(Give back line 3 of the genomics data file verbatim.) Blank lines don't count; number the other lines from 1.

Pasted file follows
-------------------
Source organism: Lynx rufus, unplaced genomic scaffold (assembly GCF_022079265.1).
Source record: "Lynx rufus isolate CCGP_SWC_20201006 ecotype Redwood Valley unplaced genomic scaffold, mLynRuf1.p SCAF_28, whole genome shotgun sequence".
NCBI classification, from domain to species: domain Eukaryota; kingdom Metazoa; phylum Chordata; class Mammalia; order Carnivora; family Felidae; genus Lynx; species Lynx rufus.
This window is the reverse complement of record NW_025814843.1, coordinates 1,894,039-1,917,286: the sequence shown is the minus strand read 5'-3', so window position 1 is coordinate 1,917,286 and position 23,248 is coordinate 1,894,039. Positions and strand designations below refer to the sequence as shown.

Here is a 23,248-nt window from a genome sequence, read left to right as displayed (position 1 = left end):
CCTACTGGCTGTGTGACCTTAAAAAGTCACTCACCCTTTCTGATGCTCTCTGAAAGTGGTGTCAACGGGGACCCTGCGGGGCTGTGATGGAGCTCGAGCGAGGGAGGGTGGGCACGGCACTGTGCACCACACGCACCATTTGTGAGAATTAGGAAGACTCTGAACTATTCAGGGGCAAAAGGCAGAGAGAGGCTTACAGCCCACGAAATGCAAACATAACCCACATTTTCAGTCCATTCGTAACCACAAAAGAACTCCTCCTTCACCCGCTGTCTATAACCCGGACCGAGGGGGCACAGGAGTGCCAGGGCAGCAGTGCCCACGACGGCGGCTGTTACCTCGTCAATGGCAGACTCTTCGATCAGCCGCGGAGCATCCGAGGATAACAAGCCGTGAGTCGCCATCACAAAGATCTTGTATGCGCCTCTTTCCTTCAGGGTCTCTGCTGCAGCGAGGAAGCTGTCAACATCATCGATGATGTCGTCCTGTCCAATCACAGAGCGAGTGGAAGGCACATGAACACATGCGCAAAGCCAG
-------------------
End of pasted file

NCBI classification, from domain to species: domain Eukaryota; kingdom Metazoa; phylum Chordata; class Mammalia; order Carnivora; family Felidae; genus Lynx; species Lynx rufus.